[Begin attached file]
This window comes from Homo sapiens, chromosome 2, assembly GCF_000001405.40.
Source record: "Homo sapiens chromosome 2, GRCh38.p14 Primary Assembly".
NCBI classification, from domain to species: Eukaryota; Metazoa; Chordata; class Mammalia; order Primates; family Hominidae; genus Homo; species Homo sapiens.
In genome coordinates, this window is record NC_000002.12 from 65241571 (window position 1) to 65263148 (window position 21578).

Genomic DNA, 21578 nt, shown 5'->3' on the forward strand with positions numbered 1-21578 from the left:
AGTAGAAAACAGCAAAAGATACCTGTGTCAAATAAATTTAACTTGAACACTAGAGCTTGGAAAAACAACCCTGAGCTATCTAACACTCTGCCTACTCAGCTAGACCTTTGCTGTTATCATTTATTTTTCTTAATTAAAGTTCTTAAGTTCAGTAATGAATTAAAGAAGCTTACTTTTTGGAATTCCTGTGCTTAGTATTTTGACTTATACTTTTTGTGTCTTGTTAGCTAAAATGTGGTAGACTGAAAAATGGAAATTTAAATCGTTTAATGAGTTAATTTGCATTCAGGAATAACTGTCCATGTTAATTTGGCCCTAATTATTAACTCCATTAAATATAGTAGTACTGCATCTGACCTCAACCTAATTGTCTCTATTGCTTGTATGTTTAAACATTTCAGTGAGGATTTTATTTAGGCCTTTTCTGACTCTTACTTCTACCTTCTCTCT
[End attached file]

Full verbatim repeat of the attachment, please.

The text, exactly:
This window comes from Homo sapiens, chromosome 2, assembly GCF_000001405.40.
Source record: "Homo sapiens chromosome 2, GRCh38.p14 Primary Assembly".
NCBI classification, from domain to species: Eukaryota; Metazoa; Chordata; class Mammalia; order Primates; family Hominidae; genus Homo; species Homo sapiens.
In genome coordinates, this window is record NC_000002.12 from 65241571 (window position 1) to 65263148 (window position 21578).

Genomic DNA, 21578 nt, shown 5'->3' on the forward strand with positions numbered 1-21578 from the left:
AGTAGAAAACAGCAAAAGATACCTGTGTCAAATAAATTTAACTTGAACACTAGAGCTTGGAAAAACAACCCTGAGCTATCTAACACTCTGCCTACTCAGCTAGACCTTTGCTGTTATCATTTATTTTTCTTAATTAAAGTTCTTAAGTTCAGTAATGAATTAAAGAAGCTTACTTTTTGGAATTCCTGTGCTTAGTATTTTGACTTATACTTTTTGTGTCTTGTTAGCTAAAATGTGGTAGACTGAAAAATGGAAATTTAAATCGTTTAATGAGTTAATTTGCATTCAGGAATAACTGTCCATGTTAATTTGGCCCTAATTATTAACTCCATTAAATATAGTAGTACTGCATCTGACCTCAACCTAATTGTCTCTATTGCTTGTATGTTTAAACATTTCAGTGAGGATTTTATTTAGGCCTTTTCTGACTCTTACTTCTACCTTCTCTCT